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TUBERCULOSIS IN STATE MENTAL HOSPITALS
JAMES W. MACDONALD
Am J Psychiatry 1960;117:125-132.
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Mayview State Hospital, Mayview, Pa.

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Abstract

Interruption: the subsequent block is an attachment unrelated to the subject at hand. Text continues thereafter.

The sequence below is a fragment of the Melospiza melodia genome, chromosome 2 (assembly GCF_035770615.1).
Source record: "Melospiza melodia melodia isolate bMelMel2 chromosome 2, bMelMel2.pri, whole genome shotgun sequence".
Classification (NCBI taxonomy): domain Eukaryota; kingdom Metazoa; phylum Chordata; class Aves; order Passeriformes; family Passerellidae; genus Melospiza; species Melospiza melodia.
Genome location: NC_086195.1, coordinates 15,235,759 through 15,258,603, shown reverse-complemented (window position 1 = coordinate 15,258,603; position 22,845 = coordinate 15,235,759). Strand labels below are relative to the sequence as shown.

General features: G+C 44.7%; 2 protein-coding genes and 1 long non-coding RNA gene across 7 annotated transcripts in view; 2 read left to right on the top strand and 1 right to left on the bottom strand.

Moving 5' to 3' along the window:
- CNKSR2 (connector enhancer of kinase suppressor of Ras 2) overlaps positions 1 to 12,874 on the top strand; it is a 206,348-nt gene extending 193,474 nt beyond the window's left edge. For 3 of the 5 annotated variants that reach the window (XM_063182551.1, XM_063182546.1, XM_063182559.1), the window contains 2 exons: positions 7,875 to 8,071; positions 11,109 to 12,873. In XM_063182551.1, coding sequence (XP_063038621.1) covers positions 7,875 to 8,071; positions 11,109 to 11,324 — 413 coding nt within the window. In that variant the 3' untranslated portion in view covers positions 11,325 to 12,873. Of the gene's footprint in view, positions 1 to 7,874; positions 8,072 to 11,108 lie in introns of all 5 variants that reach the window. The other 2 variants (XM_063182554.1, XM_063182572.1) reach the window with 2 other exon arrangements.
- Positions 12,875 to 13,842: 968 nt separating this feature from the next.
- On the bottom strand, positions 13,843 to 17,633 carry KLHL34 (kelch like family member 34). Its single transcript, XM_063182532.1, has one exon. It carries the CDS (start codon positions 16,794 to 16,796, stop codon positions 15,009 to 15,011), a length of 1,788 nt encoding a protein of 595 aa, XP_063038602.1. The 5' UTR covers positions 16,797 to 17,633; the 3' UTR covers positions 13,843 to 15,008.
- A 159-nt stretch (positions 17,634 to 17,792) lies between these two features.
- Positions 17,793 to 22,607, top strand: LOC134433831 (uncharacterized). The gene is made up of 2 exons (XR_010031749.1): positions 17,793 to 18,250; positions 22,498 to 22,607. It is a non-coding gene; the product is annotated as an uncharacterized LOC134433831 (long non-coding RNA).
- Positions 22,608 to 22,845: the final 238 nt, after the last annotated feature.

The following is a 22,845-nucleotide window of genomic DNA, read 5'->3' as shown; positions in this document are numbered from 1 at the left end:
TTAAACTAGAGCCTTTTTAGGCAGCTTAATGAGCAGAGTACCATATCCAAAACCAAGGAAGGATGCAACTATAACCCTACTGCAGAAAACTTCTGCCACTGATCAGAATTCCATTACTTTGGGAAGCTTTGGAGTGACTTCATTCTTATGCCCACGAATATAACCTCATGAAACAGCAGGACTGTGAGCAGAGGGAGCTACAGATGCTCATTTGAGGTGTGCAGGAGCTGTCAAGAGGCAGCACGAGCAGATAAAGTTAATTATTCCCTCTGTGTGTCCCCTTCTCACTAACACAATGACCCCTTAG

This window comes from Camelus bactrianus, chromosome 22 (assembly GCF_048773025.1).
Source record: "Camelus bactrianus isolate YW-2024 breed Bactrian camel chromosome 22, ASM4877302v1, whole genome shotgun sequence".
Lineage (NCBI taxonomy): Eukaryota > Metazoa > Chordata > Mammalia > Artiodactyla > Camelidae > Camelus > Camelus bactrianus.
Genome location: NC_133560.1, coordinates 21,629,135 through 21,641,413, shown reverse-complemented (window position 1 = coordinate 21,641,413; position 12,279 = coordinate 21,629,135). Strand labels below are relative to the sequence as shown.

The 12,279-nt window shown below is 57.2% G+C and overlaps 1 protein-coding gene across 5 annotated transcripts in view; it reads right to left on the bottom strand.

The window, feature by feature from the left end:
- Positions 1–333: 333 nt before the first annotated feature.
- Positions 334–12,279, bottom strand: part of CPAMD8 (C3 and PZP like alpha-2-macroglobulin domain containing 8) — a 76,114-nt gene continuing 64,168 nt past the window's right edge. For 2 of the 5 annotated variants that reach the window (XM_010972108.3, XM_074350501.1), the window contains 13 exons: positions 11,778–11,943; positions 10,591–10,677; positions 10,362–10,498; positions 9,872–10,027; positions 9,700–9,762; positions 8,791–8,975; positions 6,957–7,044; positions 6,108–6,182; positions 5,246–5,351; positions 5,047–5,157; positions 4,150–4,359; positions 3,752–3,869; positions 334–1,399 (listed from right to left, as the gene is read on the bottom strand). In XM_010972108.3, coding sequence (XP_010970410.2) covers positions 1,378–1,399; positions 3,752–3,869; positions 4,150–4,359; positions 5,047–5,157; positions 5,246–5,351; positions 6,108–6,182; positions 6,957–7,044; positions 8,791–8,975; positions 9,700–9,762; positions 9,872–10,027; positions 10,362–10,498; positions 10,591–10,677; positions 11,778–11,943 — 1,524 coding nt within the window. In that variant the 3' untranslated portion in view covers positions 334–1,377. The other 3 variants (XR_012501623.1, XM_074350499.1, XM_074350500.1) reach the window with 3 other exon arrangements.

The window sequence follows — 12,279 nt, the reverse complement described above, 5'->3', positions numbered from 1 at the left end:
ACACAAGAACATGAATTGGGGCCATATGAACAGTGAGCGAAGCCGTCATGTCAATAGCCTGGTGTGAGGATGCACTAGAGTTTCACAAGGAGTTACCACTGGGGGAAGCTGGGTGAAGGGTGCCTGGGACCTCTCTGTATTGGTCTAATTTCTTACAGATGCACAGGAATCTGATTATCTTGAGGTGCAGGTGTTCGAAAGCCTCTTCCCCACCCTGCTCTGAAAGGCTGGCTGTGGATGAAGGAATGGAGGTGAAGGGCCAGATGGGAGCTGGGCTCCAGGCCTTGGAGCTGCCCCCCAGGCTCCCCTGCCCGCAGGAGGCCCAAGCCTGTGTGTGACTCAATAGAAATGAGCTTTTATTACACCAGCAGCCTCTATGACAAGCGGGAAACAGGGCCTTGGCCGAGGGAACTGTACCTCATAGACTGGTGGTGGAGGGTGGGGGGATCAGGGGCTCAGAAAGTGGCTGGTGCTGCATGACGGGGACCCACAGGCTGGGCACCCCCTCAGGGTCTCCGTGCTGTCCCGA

One hundred thirty-two cases of active pulmonary tuberculosis from a patient population of 10,500 in 5 state hospitals were studied. Seventy-one of these were from the Mayview State Hospital servicing Pittsburgh. Biostatistically consistent comparisons could thus be made with data obtained for known cases of active tuberculosis in Pittsburgh not confined to mental hospitals. To answer those questions posed in the introduction:1. There is a prevalence rate of 13 cases per thousand of actively tuberculous patients in the population from 5 of Pennsylvania's state psychiatric hospitals.The prevalence rate was 21 cases per thousand of active tuberculous patients at Mayview State Hospital. This population was derived entirely from Pittsburgh where the prevalence rate for active tuberculosis in the general population not in mental hospitals was 2.7 cases per thousand. The tuberculosis mortality rate for these patients was 270 per 100,000. Male mortality rate was 300, and female rate 240 per 100,000. The general public's crude tuberculosis mortality rate was 10 per 100,000.2. In 19 of our cases, no chronological primacy could accurately be assigned either disease.Of the others, more than 90% had been confined to mental hospitals for several years prior to their tuberculosis being discovered. Only 2 of 102 of these cases had minimal tuberculosis when it was discerned.3. The median length of time in years between the hospitalization for severe mental illness and the discovery of the complicating tuberculosis was 15.8 years for the males and 10.0 years for the females. When severe mental illness occurred as a complication in individuals initially hospitalized for their tuberculosis, the median time in years between hospitalizations for the tuberculosis and psychiatric disturbance was 4.0 years for the males and 2.25 years for the females.4. The actively tuberculous in the general population of Pittsburgh not confined to mental hospitals had a median age of 46.7 years; they were predominantly males and a relatively greater prevalence of active tuberculosis was found in the non-white population.Our tuberculosis patients derived from this urban area had a median age of 53.8 years. The male to the female ration approaches 2 to 1. The non-tuberculous hospitalized psychiatric patients in this group have a median age of 57.6 years and 52.9% of these patients are females. There was no statistically significant racial difference between the tuberculous and non-tuberculous psychiatric hospital populations.5. Almost all the actively tuberculous psychiatric population hospitalized in this series suffered from functional psychotic disturbances (especially schizophrenic reactions) or from chronic brain syndromes, but there were no psychiatric peculiarities consistently applicable to the tuberculous.If we are ever to eradicate tuberculosis from our state hospital population, earlier detection and more effectual control of all hygienic factors in the environment of hospitalized patients are imperative. The control of this major epidemiologic disease must be administered by those conversant with it.

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